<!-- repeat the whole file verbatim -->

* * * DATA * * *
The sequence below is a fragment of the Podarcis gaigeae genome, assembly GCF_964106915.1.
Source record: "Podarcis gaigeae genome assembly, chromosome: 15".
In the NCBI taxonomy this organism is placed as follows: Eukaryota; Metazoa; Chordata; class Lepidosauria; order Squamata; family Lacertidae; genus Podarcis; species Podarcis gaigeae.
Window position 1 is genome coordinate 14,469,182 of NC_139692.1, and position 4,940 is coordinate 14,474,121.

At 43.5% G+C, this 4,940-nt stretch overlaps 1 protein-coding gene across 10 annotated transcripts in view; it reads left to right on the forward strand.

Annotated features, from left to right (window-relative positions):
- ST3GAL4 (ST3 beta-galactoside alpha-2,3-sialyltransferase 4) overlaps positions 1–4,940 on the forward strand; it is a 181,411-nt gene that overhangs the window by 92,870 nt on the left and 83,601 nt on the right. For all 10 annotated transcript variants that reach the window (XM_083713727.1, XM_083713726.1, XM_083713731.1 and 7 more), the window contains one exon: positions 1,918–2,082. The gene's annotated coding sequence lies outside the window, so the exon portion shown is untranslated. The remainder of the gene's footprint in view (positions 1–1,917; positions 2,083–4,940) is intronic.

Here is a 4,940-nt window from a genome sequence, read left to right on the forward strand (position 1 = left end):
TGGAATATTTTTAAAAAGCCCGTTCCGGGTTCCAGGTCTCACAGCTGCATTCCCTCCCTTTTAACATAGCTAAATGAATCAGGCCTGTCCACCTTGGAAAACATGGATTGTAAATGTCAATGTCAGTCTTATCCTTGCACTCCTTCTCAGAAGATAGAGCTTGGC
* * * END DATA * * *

The sequence below is a fragment of the Podarcis gaigeae genome, assembly GCF_964106915.1.
Source record: "Podarcis gaigeae genome assembly, chromosome: 15".
In the NCBI taxonomy this organism is placed as follows: Eukaryota; Metazoa; Chordata; class Lepidosauria; order Squamata; family Lacertidae; genus Podarcis; species Podarcis gaigeae.
Window position 1 is genome coordinate 14,469,182 of NC_139692.1, and position 4,940 is coordinate 14,474,121.

At 43.5% G+C, this 4,940-nt stretch overlaps 1 protein-coding gene across 10 annotated transcripts in view; it reads left to right on the forward strand.

Annotated features, from left to right (window-relative positions):
- ST3GAL4 (ST3 beta-galactoside alpha-2,3-sialyltransferase 4) overlaps positions 1–4,940 on the forward strand; it is a 181,411-nt gene that overhangs the window by 92,870 nt on the left and 83,601 nt on the right. For all 10 annotated transcript variants that reach the window (XM_083713727.1, XM_083713726.1, XM_083713731.1 and 7 more), the window contains one exon: positions 1,918–2,082. The gene's annotated coding sequence lies outside the window, so the exon portion shown is untranslated. The remainder of the gene's footprint in view (positions 1–1,917; positions 2,083–4,940) is intronic.

Here is a 4,940-nt window from a genome sequence, read left to right on the forward strand (position 1 = left end):
TGGAATATTTTTAAAAAGCCCGTTCCGGGTTCCAGGTCTCACAGCTGCATTCCCTCCCTTTTAACATAGCTAAATGAATCAGGCCTGTCCACCTTGGAAAACATGGATTGTAAATGTCAATGTCAGTCTTATCCTTGCACTCCTTCTCAGAAGATAGAGCTTGGC